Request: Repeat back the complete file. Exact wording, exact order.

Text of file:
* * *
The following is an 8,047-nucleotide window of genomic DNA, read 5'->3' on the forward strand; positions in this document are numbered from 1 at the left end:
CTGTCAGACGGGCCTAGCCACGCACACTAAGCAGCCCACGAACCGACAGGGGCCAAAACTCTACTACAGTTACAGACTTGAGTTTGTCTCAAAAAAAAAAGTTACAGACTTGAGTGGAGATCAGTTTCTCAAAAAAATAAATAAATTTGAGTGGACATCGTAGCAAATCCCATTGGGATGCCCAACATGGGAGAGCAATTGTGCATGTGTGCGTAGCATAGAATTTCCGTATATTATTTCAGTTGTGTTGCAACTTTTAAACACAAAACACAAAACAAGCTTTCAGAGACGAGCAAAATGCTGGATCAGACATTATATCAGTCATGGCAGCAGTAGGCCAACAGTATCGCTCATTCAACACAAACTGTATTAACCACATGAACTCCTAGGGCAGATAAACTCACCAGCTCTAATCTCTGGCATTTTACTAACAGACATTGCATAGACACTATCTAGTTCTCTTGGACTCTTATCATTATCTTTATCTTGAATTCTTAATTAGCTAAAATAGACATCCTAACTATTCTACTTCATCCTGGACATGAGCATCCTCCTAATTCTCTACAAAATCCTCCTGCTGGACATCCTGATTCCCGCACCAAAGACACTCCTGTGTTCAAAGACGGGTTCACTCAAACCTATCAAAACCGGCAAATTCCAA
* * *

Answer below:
The following is an 8,047-nucleotide window of genomic DNA, read 5'->3' on the forward strand; positions in this document are numbered from 1 at the left end:
CTGTCAGACGGGCCTAGCCACGCACACTAAGCAGCCCACGAACCGACAGGGGCCAAAACTCTACTACAGTTACAGACTTGAGTTTGTCTCAAAAAAAAAAGTTACAGACTTGAGTGGAGATCAGTTTCTCAAAAAAATAAATAAATTTGAGTGGACATCGTAGCAAATCCCATTGGGATGCCCAACATGGGAGAGCAATTGTGCATGTGTGCGTAGCATAGAATTTCCGTATATTATTTCAGTTGTGTTGCAACTTTTAAACACAAAACACAAAACAAGCTTTCAGAGACGAGCAAAATGCTGGATCAGACATTATATCAGTCATGGCAGCAGTAGGCCAACAGTATCGCTCATTCAACACAAACTGTATTAACCACATGAACTCCTAGGGCAGATAAACTCACCAGCTCTAATCTCTGGCATTTTACTAACAGACATTGCATAGACACTATCTAGTTCTCTTGGACTCTTATCATTATCTTTATCTTGAATTCTTAATTAGCTAAAATAGACATCCTAACTATTCTACTTCATCCTGGACATGAGCATCCTCCTAATTCTCTACAAAATCCTCCTGCTGGACATCCTGATTCCCGCACCAAAGACACTCCTGTGTTCAAAGACGGGTTCACTCAAACCTATCAAAACCGGCAAATTCCAA